Click on the State Index to see which census years have been transcribed for which counties. After each transcribed census is posted online, it’s submitted to the USGenWeb Archives (see below). Census images are available for some counties.
A second census project has been set up in essentially the same manner at <www.us-census.org>. Copies of the transcriptions are in the Census FTP Archives. Click on any county link to view available files; the text files generally include an index to the names on the census and the number of the text file containing the actual transcription.
A virtual courthouse
If you’ve transcribed a copy of your great-grandfather’s will, there’s a home for it in the USGenWeb Archives <www.rootsweb.com/ ~usgenweb>. Here, the goal is “building a virtual courthouse.” The archives contains transcriptions of public-domain records — in fact, it’s where I found David Faulkenberry’s pension information, transcribed from the Tennessee Pension Roll of 1835.
The archives’ holdings include a hodge-podge of genealogy goodies. You might find copies of anything from land records to the history of your ancestors’ church. Search the archives using the national and state search engines, but remember to use various surname spellings, since the search engines don’t use Soundex.
The archives shepherds several special projects, among them transcriptions of military pensions, marriage indexes and obituaries. Instructions for accessing all of these records are located on the archives home page.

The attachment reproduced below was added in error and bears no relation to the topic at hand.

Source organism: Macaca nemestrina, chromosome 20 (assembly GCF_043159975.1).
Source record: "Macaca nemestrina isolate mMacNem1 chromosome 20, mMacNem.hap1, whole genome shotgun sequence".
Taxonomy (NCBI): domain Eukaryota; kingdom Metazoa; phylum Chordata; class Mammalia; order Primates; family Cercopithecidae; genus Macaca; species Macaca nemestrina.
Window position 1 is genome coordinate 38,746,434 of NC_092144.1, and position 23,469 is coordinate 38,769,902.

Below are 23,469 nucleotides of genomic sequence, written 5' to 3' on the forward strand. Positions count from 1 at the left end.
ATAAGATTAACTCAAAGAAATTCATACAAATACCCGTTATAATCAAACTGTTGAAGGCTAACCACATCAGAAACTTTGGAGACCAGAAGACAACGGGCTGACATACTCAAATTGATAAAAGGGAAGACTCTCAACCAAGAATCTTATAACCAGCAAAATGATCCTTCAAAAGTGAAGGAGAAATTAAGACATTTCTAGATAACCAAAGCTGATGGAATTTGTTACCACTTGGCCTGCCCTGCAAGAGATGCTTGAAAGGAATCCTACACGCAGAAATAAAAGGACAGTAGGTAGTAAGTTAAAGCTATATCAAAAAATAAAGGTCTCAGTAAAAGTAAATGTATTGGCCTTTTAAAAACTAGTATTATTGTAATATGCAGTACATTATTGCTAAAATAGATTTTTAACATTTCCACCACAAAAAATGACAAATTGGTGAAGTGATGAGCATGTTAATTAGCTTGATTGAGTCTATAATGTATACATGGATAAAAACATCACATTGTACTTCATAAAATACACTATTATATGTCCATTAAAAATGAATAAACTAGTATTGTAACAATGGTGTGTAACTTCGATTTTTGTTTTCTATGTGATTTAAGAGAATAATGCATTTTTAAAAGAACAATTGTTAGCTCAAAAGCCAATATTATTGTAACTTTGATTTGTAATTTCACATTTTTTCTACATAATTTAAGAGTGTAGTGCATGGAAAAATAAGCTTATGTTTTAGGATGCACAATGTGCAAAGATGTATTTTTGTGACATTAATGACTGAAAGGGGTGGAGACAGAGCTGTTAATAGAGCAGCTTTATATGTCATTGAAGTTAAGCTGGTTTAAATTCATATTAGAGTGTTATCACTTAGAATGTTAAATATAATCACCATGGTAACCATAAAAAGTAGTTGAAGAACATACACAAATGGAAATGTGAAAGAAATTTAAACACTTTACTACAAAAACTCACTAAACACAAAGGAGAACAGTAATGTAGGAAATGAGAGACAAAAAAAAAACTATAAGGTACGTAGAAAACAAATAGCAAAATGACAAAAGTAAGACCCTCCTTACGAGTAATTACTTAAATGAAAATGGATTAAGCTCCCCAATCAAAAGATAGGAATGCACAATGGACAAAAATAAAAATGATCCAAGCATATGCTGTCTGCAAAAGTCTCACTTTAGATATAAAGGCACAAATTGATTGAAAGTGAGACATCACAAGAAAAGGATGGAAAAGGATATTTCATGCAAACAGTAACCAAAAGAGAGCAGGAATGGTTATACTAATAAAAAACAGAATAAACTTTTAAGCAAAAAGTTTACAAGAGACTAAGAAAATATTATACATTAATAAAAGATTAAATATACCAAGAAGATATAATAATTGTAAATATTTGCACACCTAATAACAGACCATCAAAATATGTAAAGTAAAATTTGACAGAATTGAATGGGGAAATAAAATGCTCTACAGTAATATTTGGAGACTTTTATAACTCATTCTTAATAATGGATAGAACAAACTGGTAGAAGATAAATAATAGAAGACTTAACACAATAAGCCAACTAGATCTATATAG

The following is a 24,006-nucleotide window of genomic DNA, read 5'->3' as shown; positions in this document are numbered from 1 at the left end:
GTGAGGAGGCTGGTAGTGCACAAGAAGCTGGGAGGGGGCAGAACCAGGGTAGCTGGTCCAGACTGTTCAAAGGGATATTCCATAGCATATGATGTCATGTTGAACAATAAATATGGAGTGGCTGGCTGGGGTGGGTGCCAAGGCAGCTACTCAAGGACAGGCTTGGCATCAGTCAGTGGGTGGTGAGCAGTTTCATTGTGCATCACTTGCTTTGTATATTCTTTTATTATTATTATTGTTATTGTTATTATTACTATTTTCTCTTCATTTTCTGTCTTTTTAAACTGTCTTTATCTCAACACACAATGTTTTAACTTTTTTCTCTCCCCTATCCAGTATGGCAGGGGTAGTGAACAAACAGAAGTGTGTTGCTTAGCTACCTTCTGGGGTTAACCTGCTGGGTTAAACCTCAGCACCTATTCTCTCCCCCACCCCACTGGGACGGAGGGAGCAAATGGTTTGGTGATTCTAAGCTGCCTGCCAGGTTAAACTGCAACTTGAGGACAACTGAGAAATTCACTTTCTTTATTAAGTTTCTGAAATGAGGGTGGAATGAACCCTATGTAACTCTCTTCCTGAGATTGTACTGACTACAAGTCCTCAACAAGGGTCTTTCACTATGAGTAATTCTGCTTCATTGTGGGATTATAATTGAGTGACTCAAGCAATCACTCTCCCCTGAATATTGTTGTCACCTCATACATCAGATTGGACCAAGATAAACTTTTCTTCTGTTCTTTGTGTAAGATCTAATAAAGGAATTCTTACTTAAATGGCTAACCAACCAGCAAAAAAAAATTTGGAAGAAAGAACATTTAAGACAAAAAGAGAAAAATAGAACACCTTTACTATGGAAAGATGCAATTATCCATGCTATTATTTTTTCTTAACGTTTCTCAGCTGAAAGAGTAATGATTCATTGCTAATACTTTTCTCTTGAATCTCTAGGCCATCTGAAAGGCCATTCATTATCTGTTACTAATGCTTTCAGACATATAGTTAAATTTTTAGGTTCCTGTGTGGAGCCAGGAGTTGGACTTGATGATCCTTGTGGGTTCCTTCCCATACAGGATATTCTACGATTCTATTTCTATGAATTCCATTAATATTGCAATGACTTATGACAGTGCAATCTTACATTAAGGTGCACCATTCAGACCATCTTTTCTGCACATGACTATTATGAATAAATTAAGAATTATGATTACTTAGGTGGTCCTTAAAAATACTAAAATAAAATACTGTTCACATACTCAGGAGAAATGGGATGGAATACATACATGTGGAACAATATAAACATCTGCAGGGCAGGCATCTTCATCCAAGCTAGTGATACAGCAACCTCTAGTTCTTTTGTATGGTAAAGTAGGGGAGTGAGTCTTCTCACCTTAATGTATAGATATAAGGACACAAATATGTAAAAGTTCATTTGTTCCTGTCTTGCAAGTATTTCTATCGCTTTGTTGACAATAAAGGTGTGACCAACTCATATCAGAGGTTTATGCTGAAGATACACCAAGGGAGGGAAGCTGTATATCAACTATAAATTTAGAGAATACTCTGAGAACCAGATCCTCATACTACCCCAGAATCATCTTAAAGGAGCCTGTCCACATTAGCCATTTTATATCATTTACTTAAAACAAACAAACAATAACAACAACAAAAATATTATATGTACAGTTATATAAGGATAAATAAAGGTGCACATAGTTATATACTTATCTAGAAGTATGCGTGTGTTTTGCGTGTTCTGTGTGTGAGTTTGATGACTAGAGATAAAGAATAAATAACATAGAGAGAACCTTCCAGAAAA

If you’ve ever traced your ancestors’ migration routes using old maps, you’ll love the Digital Map Library <www.rootsweb.com/~usgenweb/maps>. This project attempts to make high-quality new and archival maps available on the Web.
You’ll find national, state and county maps, plus maps documenting American Indian land cessions. If you’d like to use a map on your own Web site or in a family history book, follow the guidelines on the library’s home page.
Do you like to roam around old cemeteries? If so, you’d probably enjoy working on the Tombstone Transcription Project <www.rootsweb.com/~cemetery>. Volunteers walk through cemeteries, transcribing tombstones before time and weather ravage their data.
Click View the Registry to display a state-by-state listing of cemeteries that have already been transcribed and those that are in the works, with links to the completed records. Some of the listings include tomb-stone photos.
Like all of the USGenWeb projects, this one needs volunteers. Even if your ancestors are in Maryland and you now live in Texas, adopting a Texas cemetery may inspire someone in Maryland to transcribe your family’s plot.
The most eclectic section of USGenWeb is Help for Researchers <www.usgenweb.org/ researchers/researcher.html>. Here, you’ll find wonderful tidbits of information that don’t fit anywhere else. Learn how to uncover immigration records, preserve your photos, care for old documents and write queries. Other topics include English naming patterns, old occupations and common research mistakes.